To better understand this issue, here’s a few ways to measure how we use Water everyday: (more…)

October’s 10

Matthew Hurst riding on a boat by Lower Manhattan, New York City

In the last month I’ve begun new endeavors, publishing my first major Press Release and attending AdWeek as representative of my new employers. You could say I’m on a roll, so In celebration of 10.10.10 here are the Top 10 ideas shaping my life over the last month.

Blog: Mashable. I read Mashable every day because it is the best source of current news on social media and online marketing, period. When Facebook was down this month I looked to them for the first to explanation of what was happening and why. Ditto on Foursquare and Twitter. It’s become such an obsession of mine a friend recently asked “when did you become the Mashable promoter?”. Thanks to Pete Cashmore and company for giving me something to look forward to reading everyday.

Colleague: Sean Ludwig. I want to recommend Sean because he’s a talented journalist and writer with in-depth knowledge of technology (especially mobile) and experience using social media.

Film: The Social Network. As a Film Studies major and Communications grad, I think I’m qualified to say this film lives up to the hype. Audiences should already be aware that the film is not biographical, and I like it better that way; their writers created dramatic (if oversimplified) characters who would make this film enjoyable to anyone, even if they’ve never used Facebook (including Mr. Sorkin). In other words, Mark Zuckerberg is going to become the Bud Fox of this generation; see this movie and bring a Friend.

Meme: Rally to Restore Sanity. I plan on attending this satirical event, organized by the producers of The Daily Show and Colbert Report, at the end of this month. Establishing once again my own zealousness towards this radically irrelevant television program, I’m looking forward to renewing irony in DC. Hopefully with thousands of other friends of rational discussion. (more…)

Brooklyn Skillshare returns!


Because education doesn’t end after you graduate, last year I attended a day-long series of workshops during the first annual Brooklyn Skillshare. There I learned how to brew Kombucha Tea, an experience I speak about 0:30 seconds into this video filmed at last year’s event. That same curiosity to learn from my neighbors has me excited for this year’s Skillshare event, which will take place this upcoming weekend.

Bringing out the best talent and knowledge from around the borough (my new home at the time), the 2009 Brooklyn Skillshare (BKSS) focused on sharing knowledge for the purpose of community building rather than merely professional development. Organized by individuals who understand that learning happens best in a social context, these event demonstrate the motivation for adults when they learn from their peers. After all, Brooklyn is well-known to be populated by creative souls with talent and knowledge to match, which would ordinarily be lost if individuals kept these talents to themselves. (more…)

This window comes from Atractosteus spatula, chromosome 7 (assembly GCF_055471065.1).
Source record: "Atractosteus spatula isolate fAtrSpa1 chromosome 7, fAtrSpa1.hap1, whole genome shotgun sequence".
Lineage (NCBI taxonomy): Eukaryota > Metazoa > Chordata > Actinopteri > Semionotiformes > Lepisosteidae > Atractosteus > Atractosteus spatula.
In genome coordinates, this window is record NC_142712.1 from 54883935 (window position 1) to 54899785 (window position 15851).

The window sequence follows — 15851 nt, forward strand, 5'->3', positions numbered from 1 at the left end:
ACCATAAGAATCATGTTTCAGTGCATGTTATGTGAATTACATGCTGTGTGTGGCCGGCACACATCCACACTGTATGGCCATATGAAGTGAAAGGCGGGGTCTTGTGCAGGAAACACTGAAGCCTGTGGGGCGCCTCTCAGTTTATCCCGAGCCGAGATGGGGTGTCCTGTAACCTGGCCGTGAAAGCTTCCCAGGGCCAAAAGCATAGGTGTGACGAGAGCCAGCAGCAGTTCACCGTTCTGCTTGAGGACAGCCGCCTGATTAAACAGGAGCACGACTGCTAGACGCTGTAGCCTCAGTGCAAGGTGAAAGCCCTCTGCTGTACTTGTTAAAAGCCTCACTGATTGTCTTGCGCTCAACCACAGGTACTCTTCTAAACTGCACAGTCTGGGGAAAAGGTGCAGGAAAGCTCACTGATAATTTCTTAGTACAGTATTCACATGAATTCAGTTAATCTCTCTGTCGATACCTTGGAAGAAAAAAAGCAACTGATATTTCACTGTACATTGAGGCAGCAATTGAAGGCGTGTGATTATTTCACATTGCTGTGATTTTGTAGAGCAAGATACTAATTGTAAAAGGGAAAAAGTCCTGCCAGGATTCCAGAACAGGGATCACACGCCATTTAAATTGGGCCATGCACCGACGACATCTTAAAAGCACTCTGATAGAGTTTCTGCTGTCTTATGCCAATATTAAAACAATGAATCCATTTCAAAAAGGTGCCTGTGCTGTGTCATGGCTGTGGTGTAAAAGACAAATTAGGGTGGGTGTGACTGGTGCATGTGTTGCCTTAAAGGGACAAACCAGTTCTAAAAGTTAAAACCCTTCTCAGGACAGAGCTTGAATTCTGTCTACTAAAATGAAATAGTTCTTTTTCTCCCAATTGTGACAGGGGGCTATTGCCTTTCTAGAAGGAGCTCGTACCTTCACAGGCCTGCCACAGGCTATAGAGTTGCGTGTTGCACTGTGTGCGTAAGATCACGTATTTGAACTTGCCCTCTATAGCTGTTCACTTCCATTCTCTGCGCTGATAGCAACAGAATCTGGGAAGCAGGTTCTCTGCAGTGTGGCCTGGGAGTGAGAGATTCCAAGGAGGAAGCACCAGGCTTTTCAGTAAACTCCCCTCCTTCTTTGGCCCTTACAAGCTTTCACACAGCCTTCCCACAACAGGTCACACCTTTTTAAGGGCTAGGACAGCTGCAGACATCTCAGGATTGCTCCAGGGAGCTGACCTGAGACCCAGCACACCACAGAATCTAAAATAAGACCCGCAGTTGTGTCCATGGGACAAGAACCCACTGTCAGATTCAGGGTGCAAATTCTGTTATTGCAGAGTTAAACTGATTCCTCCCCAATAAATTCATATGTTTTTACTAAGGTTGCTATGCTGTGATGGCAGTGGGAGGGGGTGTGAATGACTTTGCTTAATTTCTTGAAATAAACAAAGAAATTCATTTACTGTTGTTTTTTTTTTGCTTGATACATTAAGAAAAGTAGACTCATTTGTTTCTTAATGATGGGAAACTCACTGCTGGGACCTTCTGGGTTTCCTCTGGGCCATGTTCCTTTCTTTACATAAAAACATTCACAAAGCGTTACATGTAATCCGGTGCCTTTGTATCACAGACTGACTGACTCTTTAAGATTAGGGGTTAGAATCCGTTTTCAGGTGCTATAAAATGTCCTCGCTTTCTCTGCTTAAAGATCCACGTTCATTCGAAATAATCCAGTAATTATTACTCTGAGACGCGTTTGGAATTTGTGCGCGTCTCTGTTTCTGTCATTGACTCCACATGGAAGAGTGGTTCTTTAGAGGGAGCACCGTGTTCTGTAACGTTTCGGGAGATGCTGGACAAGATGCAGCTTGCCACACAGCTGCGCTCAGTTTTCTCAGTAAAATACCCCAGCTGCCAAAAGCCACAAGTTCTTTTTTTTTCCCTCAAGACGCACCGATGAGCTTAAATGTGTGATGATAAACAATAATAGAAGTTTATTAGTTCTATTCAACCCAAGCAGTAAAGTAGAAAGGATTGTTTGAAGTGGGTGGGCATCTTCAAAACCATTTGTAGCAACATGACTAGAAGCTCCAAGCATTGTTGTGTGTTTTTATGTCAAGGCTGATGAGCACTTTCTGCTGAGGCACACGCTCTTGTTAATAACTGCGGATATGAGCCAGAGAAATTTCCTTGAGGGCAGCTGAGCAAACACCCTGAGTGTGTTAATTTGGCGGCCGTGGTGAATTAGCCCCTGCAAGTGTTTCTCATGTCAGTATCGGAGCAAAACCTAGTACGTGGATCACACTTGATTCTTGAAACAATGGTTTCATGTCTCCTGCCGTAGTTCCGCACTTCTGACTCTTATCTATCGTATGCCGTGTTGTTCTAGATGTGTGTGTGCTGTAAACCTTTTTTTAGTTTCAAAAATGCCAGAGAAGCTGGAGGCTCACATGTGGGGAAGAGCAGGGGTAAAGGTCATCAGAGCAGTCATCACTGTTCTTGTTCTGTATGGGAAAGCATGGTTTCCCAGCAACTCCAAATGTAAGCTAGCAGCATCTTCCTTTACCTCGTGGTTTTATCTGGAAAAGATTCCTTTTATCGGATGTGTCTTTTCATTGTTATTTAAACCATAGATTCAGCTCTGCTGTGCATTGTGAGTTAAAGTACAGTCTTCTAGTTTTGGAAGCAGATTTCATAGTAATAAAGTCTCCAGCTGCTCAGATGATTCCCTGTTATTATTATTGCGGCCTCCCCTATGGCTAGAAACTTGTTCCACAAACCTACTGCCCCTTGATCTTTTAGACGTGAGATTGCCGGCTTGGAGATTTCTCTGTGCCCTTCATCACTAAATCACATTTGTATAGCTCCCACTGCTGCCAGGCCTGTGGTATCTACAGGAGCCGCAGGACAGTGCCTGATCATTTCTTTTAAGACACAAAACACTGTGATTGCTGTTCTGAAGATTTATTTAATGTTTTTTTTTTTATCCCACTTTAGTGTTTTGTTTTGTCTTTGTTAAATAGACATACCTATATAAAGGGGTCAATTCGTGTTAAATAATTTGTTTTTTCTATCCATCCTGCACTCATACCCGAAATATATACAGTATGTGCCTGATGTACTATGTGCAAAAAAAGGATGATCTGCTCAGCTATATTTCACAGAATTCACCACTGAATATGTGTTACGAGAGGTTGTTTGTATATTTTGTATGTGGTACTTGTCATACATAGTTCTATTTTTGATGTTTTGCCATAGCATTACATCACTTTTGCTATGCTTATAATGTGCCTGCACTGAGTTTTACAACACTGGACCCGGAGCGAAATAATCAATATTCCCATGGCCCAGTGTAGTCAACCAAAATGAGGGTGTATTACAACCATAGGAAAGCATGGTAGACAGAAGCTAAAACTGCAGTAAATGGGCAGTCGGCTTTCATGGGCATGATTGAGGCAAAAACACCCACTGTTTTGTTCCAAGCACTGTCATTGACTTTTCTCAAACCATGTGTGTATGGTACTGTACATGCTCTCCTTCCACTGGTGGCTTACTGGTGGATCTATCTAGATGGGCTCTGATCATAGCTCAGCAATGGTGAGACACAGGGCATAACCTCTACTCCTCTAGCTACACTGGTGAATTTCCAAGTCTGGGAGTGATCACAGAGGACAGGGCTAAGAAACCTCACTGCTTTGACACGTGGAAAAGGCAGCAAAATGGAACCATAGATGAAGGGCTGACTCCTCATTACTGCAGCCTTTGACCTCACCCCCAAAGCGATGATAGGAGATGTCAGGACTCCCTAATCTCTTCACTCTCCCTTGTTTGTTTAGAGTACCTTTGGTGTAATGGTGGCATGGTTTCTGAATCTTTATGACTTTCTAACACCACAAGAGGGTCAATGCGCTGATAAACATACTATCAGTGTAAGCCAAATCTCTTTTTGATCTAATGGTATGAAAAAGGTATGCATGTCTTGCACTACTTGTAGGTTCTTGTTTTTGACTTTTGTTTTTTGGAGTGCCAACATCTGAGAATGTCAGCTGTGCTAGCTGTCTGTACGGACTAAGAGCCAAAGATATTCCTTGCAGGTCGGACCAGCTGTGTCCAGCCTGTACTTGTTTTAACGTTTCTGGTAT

September’s 7

Matthew Hurst inspects artwork based on the DC metro transit map
Every month I share a short list of ideas that I think deserve recognition, or at least have some currency in my own sphere of influence .  It’s been a little while since I shared my latest influences, so I’ve included an extra thought this month I hope will introduce you to something worthwhile.

App: Chump Dump. I admit that I have a problem: too many friends and followers on Twitter to keep tabs on those who’s ideas I care about the most. This app should help me attain a better balance (or at least a lower ratio) by helping me loose random twitter followers, particularly those most prolific narcissists currently clogging up my Twitter stream.

Blog: Wonkette. With Election season in full swing, I’ve become a daily reader once again of this DC-based liberal rag with its tongue planted firmly in cheek. Sarcasm runs thickly through each post, pulling together the best (and most embarrassing) news clips from around the blogosphere to add their irreverent take on our nation’s partisan political dysfunction.

Film: Scott Pilgrim vs The World. Comic books, video games, rock and roll; what’s not to love in this romantic comedy? Of course it’s geeky, so I love it.

Meme: Check-in Fatigue. As an early adopter of location-based social media, I’ve been anticipating the growth and inevitable backlash against these platforms as they mature. It’s interesting to watch my friends walk through the same curiosity, excitement, and disappointment as these services start to become adopted by the mainstream, most recently Facebook.  What was first a fun, new way to connect with friends and meet people has grown into an all-consuming competition that frustrates new users with legitimate privacy issues.  Of course I’ll still be playing along, so don’t hate the players (hate the game). (more…)

Links with Your Coffee: News and Notes from Matthew Hurst

Watch live streaming video from smw_newyork at livestream.com

At IDEO’s Humanizing Social Media event in February 2010, we explored the implications of social media on interpersonal communication. Rather than perpetuating the discussion of case studies and e-commerce during Social Media Week, this social experiment left us questioning how the communications shifts have impacted the way we develop new friendships online. Our cellphones were left at the front door and we exchanged our clothes for a plain white t-shirt affixed with buttons which carried tags that describe ourselves, like “blogger” and “geek” in my own case.

It was an thought provoking exercise, and now I can  finally share the results from this experiment with you.  We had a great night at this event, so much that I was awarded the honor of “Person with whom you’d most like to stranded on a desert island with”!  Look for yours truly to take a staring turn during the panel discussions, as captured in this video.

A little further news and notes not quite long enough to warrant a blog post of their own: (more…)